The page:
Take heart good Americans, help is on its way. The checks, as they say, are in the mail. The great promise of prosperity – a chicken in every pot and a car in every garage – is closer than ever of being realized.
But here's the thing: consumer confidence is lower than low right now, partly due to worries about jobs, the economy and the price of goods (gas in particular), and partly because there is no reason to have any confidence. And it makes me wonder, will a rebate of a few hundred dollars really make us feel better?
Don't get me wrong, I am a true blue (and red and white) American who pays his taxes above and beyond anything that even resembles "reasonable." But I absolutely have to state the obvious: the government is giving back money it took from me. In other words, it was my money, the government took a bunch of it and now the government is giving back a small portion f it. Not all of it, just some.
And by the way, it's not like the money was being used wisely or anything. No health insurance for millions of Americans, an education system that ranks well below dozens of other countries, fewer and fewer jobs, a war that is costing billions and billions... the list goes on and on.
But what does all this have to do with markeTING? Glad you asked.
As you may have noticed, the economy is flagging. Uncle Sam noticed it too and set a marketing/business objective to stimulate the economy. His selected strategy? Dole out $110 billion to 130 million taxpayers with the hope that they will spend, spend, spend.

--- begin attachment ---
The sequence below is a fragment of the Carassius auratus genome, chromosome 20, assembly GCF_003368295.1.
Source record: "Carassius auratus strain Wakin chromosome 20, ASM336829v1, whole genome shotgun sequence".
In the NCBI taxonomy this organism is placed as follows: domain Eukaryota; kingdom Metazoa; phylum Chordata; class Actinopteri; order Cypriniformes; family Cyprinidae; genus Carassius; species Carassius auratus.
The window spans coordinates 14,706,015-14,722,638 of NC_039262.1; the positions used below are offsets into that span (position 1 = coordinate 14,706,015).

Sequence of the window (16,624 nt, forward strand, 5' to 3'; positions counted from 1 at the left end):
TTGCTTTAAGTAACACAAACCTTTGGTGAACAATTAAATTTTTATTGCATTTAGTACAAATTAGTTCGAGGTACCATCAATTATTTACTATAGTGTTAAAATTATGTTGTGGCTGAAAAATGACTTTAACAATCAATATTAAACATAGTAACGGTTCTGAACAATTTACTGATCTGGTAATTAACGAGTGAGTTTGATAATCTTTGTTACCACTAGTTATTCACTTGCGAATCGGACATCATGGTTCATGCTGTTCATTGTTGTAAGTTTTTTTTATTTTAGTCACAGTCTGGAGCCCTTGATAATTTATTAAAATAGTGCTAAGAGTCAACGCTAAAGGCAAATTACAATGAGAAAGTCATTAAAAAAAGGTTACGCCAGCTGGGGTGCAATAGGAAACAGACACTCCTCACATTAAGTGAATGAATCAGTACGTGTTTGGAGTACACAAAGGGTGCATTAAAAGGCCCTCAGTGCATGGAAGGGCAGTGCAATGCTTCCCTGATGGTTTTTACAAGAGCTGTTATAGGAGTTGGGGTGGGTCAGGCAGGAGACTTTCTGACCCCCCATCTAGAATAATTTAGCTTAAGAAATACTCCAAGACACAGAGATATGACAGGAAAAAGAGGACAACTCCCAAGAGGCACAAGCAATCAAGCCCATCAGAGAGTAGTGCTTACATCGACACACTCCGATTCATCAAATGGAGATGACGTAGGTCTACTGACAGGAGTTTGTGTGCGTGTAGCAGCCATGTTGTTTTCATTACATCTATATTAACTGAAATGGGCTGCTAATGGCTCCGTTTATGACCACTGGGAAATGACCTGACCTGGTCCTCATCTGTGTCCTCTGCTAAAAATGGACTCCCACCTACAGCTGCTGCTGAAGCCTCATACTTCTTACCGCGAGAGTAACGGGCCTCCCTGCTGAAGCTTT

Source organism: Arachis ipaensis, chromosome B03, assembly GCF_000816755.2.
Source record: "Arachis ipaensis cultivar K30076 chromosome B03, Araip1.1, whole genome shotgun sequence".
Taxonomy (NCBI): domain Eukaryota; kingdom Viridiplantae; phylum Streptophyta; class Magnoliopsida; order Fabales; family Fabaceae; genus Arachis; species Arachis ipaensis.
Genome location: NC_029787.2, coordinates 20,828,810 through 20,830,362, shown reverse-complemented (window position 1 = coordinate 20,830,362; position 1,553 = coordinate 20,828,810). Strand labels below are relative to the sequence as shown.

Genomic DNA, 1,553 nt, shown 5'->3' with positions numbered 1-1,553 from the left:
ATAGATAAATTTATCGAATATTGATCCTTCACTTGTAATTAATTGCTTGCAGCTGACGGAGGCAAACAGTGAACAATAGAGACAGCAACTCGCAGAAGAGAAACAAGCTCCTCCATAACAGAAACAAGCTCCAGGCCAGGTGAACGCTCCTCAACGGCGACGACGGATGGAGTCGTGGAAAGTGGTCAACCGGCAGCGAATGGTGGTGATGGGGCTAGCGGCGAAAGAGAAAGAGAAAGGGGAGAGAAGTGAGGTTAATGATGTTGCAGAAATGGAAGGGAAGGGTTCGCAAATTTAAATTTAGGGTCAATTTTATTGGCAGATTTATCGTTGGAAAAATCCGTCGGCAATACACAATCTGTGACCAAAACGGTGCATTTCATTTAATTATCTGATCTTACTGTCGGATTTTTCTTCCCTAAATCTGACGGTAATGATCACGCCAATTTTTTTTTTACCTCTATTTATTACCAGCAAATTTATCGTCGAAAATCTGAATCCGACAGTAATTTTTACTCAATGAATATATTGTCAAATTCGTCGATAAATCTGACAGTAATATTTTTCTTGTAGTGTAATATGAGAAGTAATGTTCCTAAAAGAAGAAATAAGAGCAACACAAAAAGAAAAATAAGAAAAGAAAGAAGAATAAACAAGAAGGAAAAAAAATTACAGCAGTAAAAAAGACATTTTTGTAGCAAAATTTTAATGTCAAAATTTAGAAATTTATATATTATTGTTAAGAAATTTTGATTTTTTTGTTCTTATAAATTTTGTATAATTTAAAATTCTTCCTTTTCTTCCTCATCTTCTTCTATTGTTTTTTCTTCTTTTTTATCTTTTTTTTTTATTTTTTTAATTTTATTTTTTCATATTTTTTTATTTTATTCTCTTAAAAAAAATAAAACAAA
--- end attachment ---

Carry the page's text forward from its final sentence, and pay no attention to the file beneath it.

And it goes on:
Now I am not a financial guy. In fact, you might fairly portray me as a financial incompetent (I am not proud of this, I am simply honest.). But I get the sense that most American who will qualify for their $300 or $600 or $1,200 check have already accumulated debt far beyond the value of the check. What is the equivalent? An overdue utility bill, a late car payment, a child's unpaid tuition?
Somehow, I am not seeing a family of four jetting of to Disneyworld, or even taking the regional transit to the ballpark. Like I said, I am not a financial guy, but it seems like this plan can only work if those who get the money spend it in a way that it changes the mood of the nation. In the words of Jerry Seinfeld, "good luck with all that."
According to Lynn Franco, director of consumer research at the Conference Board (these are the guys who establish the Consumer Confidence Index), "consumers' outlook for the economy, the job market and their income prospects remains quite pessimistic. In other words, the glass remains half empty."
Economies waiver, times change, things work out... even Herbert Hoover knew that. But maybe Uncle Sam (are the presidential candidates listening?) needs to rethink its markeTING approach. Consider the advice of Winston Churchill who once suggested that if the human race wants to have a prolonged and indefinite period of material prosperity, "they have only got to behave in a peaceful and helpful way toward one another."